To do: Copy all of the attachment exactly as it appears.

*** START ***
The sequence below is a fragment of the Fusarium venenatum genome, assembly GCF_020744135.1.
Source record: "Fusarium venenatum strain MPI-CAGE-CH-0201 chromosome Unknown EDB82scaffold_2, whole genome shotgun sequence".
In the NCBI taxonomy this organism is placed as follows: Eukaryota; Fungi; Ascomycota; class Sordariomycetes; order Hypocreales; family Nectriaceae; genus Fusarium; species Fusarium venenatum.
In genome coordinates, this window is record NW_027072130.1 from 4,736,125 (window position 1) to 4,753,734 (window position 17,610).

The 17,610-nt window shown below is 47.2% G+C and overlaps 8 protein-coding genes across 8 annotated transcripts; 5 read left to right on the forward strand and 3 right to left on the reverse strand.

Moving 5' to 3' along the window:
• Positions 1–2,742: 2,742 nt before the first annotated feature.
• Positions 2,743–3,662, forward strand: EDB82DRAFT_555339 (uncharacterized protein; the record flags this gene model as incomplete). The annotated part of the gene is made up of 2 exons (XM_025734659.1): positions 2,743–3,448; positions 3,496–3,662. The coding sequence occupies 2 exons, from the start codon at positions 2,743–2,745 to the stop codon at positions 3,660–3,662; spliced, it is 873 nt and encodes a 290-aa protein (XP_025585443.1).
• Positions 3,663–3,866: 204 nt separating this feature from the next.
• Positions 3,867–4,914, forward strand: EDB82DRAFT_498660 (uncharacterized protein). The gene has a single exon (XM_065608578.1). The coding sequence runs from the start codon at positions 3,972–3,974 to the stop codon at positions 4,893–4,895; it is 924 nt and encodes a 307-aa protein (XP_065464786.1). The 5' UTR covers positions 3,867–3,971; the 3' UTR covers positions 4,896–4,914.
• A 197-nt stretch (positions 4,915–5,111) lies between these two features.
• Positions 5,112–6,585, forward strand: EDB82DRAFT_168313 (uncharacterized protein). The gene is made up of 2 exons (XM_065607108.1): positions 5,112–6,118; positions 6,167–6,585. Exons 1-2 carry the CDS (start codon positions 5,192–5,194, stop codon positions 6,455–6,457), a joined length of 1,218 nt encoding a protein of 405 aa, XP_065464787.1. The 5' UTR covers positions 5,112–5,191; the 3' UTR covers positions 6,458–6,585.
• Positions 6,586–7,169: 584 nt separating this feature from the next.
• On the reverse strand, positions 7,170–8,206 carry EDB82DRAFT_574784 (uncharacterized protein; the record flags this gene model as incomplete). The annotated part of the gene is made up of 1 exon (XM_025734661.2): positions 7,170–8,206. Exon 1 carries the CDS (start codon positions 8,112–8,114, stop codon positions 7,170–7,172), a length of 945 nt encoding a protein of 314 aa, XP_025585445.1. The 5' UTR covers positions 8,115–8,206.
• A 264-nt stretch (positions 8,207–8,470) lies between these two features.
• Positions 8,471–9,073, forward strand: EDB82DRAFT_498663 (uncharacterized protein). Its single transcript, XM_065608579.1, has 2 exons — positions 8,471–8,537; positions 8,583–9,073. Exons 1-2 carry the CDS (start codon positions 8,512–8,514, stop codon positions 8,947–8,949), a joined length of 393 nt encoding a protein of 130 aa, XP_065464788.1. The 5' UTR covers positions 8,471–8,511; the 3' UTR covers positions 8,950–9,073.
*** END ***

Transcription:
The sequence below is a fragment of the Fusarium venenatum genome, assembly GCF_020744135.1.
Source record: "Fusarium venenatum strain MPI-CAGE-CH-0201 chromosome Unknown EDB82scaffold_2, whole genome shotgun sequence".
In the NCBI taxonomy this organism is placed as follows: Eukaryota; Fungi; Ascomycota; class Sordariomycetes; order Hypocreales; family Nectriaceae; genus Fusarium; species Fusarium venenatum.
In genome coordinates, this window is record NW_027072130.1 from 4,736,125 (window position 1) to 4,753,734 (window position 17,610).

The 17,610-nt window shown below is 47.2% G+C and overlaps 8 protein-coding genes across 8 annotated transcripts; 5 read left to right on the forward strand and 3 right to left on the reverse strand.

Moving 5' to 3' along the window:
• Positions 1–2,742: 2,742 nt before the first annotated feature.
• Positions 2,743–3,662, forward strand: EDB82DRAFT_555339 (uncharacterized protein; the record flags this gene model as incomplete). The annotated part of the gene is made up of 2 exons (XM_025734659.1): positions 2,743–3,448; positions 3,496–3,662. The coding sequence occupies 2 exons, from the start codon at positions 2,743–2,745 to the stop codon at positions 3,660–3,662; spliced, it is 873 nt and encodes a 290-aa protein (XP_025585443.1).
• Positions 3,663–3,866: 204 nt separating this feature from the next.
• Positions 3,867–4,914, forward strand: EDB82DRAFT_498660 (uncharacterized protein). The gene has a single exon (XM_065608578.1). The coding sequence runs from the start codon at positions 3,972–3,974 to the stop codon at positions 4,893–4,895; it is 924 nt and encodes a 307-aa protein (XP_065464786.1). The 5' UTR covers positions 3,867–3,971; the 3' UTR covers positions 4,896–4,914.
• A 197-nt stretch (positions 4,915–5,111) lies between these two features.
• Positions 5,112–6,585, forward strand: EDB82DRAFT_168313 (uncharacterized protein). The gene is made up of 2 exons (XM_065607108.1): positions 5,112–6,118; positions 6,167–6,585. Exons 1-2 carry the CDS (start codon positions 5,192–5,194, stop codon positions 6,455–6,457), a joined length of 1,218 nt encoding a protein of 405 aa, XP_065464787.1. The 5' UTR covers positions 5,112–5,191; the 3' UTR covers positions 6,458–6,585.
• Positions 6,586–7,169: 584 nt separating this feature from the next.
• On the reverse strand, positions 7,170–8,206 carry EDB82DRAFT_574784 (uncharacterized protein; the record flags this gene model as incomplete). The annotated part of the gene is made up of 1 exon (XM_025734661.2): positions 7,170–8,206. Exon 1 carries the CDS (start codon positions 8,112–8,114, stop codon positions 7,170–7,172), a length of 945 nt encoding a protein of 314 aa, XP_025585445.1. The 5' UTR covers positions 8,115–8,206.
• A 264-nt stretch (positions 8,207–8,470) lies between these two features.
• Positions 8,471–9,073, forward strand: EDB82DRAFT_498663 (uncharacterized protein). Its single transcript, XM_065608579.1, has 2 exons — positions 8,471–8,537; positions 8,583–9,073. Exons 1-2 carry the CDS (start codon positions 8,512–8,514, stop codon positions 8,947–8,949), a joined length of 393 nt encoding a protein of 130 aa, XP_065464788.1. The 5' UTR covers positions 8,471–8,511; the 3' UTR covers positions 8,950–9,073.